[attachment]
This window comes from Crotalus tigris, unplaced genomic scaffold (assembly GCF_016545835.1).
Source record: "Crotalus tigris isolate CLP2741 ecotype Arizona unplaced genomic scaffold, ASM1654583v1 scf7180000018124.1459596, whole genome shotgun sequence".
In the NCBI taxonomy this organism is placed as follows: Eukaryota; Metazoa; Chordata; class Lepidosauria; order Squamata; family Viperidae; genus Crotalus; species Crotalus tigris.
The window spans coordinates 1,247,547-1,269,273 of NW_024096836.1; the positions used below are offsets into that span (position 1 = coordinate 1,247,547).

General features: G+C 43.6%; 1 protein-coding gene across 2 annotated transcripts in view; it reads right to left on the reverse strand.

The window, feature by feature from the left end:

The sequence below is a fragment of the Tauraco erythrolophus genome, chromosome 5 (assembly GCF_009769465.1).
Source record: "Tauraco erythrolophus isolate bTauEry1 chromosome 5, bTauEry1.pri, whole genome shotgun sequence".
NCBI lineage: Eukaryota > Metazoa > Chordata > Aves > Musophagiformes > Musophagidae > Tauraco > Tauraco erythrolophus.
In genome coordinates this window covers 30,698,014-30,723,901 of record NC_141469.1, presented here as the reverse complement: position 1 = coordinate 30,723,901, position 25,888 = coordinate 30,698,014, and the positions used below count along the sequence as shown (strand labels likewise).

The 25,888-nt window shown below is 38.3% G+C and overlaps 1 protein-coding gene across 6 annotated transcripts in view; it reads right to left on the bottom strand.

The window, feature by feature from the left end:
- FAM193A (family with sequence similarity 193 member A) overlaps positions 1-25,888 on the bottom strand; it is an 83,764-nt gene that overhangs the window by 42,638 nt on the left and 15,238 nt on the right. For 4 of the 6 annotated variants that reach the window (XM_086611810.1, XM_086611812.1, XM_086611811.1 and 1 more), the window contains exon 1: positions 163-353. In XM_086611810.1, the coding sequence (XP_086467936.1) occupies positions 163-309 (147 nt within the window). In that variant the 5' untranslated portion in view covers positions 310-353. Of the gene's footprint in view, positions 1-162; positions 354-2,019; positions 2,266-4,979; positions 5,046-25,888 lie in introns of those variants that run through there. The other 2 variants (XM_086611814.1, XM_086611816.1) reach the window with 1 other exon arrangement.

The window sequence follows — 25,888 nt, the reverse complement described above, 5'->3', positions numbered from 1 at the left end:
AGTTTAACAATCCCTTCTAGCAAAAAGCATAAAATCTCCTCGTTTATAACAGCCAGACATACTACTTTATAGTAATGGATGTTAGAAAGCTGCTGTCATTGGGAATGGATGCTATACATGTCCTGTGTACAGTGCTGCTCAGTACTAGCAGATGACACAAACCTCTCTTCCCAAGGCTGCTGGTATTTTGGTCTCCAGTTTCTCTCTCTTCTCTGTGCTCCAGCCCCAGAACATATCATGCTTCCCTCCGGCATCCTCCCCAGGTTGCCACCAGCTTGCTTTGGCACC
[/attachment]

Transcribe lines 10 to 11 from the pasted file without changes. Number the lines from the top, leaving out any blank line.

In genome coordinates this window covers 30,698,014-30,723,901 of record NC_141469.1, presented here as the reverse complement: position 1 = coordinate 30,723,901, position 25,888 = coordinate 30,698,014, and the positions used below count along the sequence as shown (strand labels likewise).

The 25,888-nt window shown below is 38.3% G+C and overlaps 1 protein-coding gene across 6 annotated transcripts in view; it reads right to left on the bottom strand.